All the Light We Cannot See

 p. 70  “From a certain angle, the spring seems so calm: warm, tender, each night redolent and composed.  Yet everything radiates tension, as if the city had been built upon the skin of a balloon and someone is inflating it toward the breaking point.”

A school librarian’s reading fare during the school year primarily consists of students’ preferences; mine are for elementary & middle school children. While talented authors abound in these age groups, the plots, the settings, and most often, the character development in these stories are limited to the audience they serve.

With the inclusion of a relatively new labeling, “Adult Books For Teens” (AB4T) of a standard label, “Adult,” my reading world has expanded during September through May. Collection development remains relative to my older and advanced students in eighth grade, and limited (by virtue of physical space) to titles those reflecting their studies. Fortunate am I to have checked off this above title while previewing professional book reviews.

Anthony Doerr has crafted a sublime tale. I don’t know how he did it. Seeing WW II from the youthful perspectives of a German boy and  French girl is not an unusual approach.  But, imbuing these characters with their extreme sensitivities to sound and touch, creates a most uncommon approach to the effects of war. His splicing of time frames through alternating chapters – breaking the linear frames of references- exacerbates the fragmentation and disorientation of those who suffer through continual loss.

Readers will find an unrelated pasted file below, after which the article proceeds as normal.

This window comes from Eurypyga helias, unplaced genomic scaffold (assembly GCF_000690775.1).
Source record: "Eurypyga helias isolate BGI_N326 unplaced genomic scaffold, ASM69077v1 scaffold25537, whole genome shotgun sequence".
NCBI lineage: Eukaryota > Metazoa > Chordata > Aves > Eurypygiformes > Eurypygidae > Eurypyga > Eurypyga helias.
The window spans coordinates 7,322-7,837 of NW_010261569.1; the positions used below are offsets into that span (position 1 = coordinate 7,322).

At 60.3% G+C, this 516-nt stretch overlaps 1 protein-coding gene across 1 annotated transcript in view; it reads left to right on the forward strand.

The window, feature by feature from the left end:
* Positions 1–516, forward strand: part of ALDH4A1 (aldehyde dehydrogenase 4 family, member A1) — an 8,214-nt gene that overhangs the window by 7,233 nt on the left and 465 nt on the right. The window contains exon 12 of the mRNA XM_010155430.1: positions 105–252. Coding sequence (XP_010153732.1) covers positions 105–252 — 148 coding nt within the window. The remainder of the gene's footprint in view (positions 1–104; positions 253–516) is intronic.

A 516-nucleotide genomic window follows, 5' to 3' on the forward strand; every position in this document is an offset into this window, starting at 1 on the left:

I love everything about this story. I felt it all, too.  You cannot ask for more from an author – to bring an unknown world directly into your body with such tenderness and heartbreak that you regret reading the last page.

Doerr, Anthony.  All the Light We Cannot See. New York: Scribner, 2014. Print.

_________________________________________________________

Advertisements

Your thoughts are important, too.

Please log in using one of these methods to post your comment:

WordPress.com Logo

You are commenting using your WordPress.com account. Log Out / Change )

Twitter picture

You are commenting using your Twitter account. Log Out / Change )

Facebook photo

You are commenting using your Facebook account. Log Out / Change )

Google+ photo

You are commenting using your Google+ account. Log Out / Change )

Connecting to %s